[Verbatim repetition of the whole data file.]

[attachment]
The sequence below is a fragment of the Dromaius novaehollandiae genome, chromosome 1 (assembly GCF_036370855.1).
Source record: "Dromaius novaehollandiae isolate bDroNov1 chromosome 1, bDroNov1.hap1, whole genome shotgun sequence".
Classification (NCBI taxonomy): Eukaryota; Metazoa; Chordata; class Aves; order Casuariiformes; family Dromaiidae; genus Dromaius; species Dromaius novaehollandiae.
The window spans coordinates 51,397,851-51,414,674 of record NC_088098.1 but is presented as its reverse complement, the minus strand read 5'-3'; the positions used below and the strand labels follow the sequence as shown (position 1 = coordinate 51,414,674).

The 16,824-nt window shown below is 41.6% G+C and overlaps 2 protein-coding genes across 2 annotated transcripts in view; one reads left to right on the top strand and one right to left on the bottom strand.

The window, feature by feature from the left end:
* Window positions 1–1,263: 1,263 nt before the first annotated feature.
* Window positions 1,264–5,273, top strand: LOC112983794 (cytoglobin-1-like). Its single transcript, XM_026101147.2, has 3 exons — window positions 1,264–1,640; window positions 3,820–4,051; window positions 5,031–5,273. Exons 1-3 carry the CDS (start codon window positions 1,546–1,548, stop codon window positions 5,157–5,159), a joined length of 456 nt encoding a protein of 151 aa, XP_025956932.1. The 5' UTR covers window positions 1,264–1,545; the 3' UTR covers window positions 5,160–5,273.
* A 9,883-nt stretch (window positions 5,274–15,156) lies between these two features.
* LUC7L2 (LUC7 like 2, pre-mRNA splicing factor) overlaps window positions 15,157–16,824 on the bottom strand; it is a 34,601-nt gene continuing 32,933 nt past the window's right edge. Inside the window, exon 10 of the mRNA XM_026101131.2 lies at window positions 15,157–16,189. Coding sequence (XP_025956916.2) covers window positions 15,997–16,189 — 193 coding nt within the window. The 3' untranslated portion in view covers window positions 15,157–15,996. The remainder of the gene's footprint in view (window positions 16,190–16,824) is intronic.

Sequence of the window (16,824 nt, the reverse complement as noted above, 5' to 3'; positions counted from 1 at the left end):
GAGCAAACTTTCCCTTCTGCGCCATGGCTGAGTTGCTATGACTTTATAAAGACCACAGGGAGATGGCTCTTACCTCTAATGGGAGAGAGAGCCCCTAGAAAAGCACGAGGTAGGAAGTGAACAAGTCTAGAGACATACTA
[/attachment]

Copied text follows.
The sequence below is a fragment of the Dromaius novaehollandiae genome, chromosome 1 (assembly GCF_036370855.1).
Source record: "Dromaius novaehollandiae isolate bDroNov1 chromosome 1, bDroNov1.hap1, whole genome shotgun sequence".
Classification (NCBI taxonomy): Eukaryota; Metazoa; Chordata; class Aves; order Casuariiformes; family Dromaiidae; genus Dromaius; species Dromaius novaehollandiae.
The window spans coordinates 51,397,851-51,414,674 of record NC_088098.1 but is presented as its reverse complement, the minus strand read 5'-3'; the positions used below and the strand labels follow the sequence as shown (position 1 = coordinate 51,414,674).

The 16,824-nt window shown below is 41.6% G+C and overlaps 2 protein-coding genes across 2 annotated transcripts in view; one reads left to right on the top strand and one right to left on the bottom strand.

The window, feature by feature from the left end:
* Window positions 1–1,263: 1,263 nt before the first annotated feature.
* Window positions 1,264–5,273, top strand: LOC112983794 (cytoglobin-1-like). Its single transcript, XM_026101147.2, has 3 exons — window positions 1,264–1,640; window positions 3,820–4,051; window positions 5,031–5,273. Exons 1-3 carry the CDS (start codon window positions 1,546–1,548, stop codon window positions 5,157–5,159), a joined length of 456 nt encoding a protein of 151 aa, XP_025956932.1. The 5' UTR covers window positions 1,264–1,545; the 3' UTR covers window positions 5,160–5,273.
* A 9,883-nt stretch (window positions 5,274–15,156) lies between these two features.
* LUC7L2 (LUC7 like 2, pre-mRNA splicing factor) overlaps window positions 15,157–16,824 on the bottom strand; it is a 34,601-nt gene continuing 32,933 nt past the window's right edge. Inside the window, exon 10 of the mRNA XM_026101131.2 lies at window positions 15,157–16,189. Coding sequence (XP_025956916.2) covers window positions 15,997–16,189 — 193 coding nt within the window. The 3' untranslated portion in view covers window positions 15,157–15,996. The remainder of the gene's footprint in view (window positions 16,190–16,824) is intronic.

Sequence of the window (16,824 nt, the reverse complement as noted above, 5' to 3'; positions counted from 1 at the left end):
GAGCAAACTTTCCCTTCTGCGCCATGGCTGAGTTGCTATGACTTTATAAAGACCACAGGGAGATGGCTCTTACCTCTAATGGGAGAGAGAGCCCCTAGAAAAGCACGAGGTAGGAAGTGAACAAGTCTAGAGACATACTA